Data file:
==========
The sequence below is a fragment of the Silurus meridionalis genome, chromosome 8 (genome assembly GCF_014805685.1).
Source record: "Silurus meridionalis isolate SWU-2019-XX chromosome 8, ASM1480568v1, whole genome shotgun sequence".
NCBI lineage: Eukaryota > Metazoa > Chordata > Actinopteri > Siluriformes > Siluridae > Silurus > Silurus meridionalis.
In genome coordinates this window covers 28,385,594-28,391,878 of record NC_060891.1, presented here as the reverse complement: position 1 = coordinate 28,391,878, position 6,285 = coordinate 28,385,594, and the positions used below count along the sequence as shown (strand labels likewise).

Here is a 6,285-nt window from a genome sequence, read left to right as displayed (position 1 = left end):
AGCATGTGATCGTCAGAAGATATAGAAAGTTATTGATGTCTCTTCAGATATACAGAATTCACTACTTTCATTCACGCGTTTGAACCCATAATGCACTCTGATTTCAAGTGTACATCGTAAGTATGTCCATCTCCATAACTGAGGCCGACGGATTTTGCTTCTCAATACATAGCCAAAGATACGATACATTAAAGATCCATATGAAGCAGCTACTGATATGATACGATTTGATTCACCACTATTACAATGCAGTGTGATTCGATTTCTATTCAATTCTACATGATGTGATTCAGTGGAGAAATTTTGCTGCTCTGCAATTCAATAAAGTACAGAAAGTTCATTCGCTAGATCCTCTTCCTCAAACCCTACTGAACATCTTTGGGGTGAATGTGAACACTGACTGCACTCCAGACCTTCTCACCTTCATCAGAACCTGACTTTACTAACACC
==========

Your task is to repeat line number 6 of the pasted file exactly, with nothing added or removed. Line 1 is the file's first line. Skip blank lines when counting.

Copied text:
AGCATGTGATCGTCAGAAGATATAGAAAGTTATTGATGTCTCTTCAGATATACAGAATTCACTACTTTCATTCACGCGTTTGAACCCATAATGCACTCTGATTTCAAGTGTACATCGTAAGTATGTCCATCTCCATAACTGAGGCCGACGGATTTTGCTTCTCAATACATAGCCAAAGATACGATACATTAAAGATCCATATGAAGCAGCTACTGATATGATACGATTTGATTCACCACTATTACAATGCAGTGTGATTCGATTTCTATTCAATTCTACATGATGTGATTCAGTGGAGAAATTTTGCTGCTCTGCAATTCAATAAAGTACAGAAAGTTCATTCGCTAGATCCTCTTCCTCAAACCCTACTGAACATCTTTGGGGTGAATGTGAACACTGACTGCACTCCAGACCTTCTCACCTTCATCAGAACCTGACTTTACTAACACC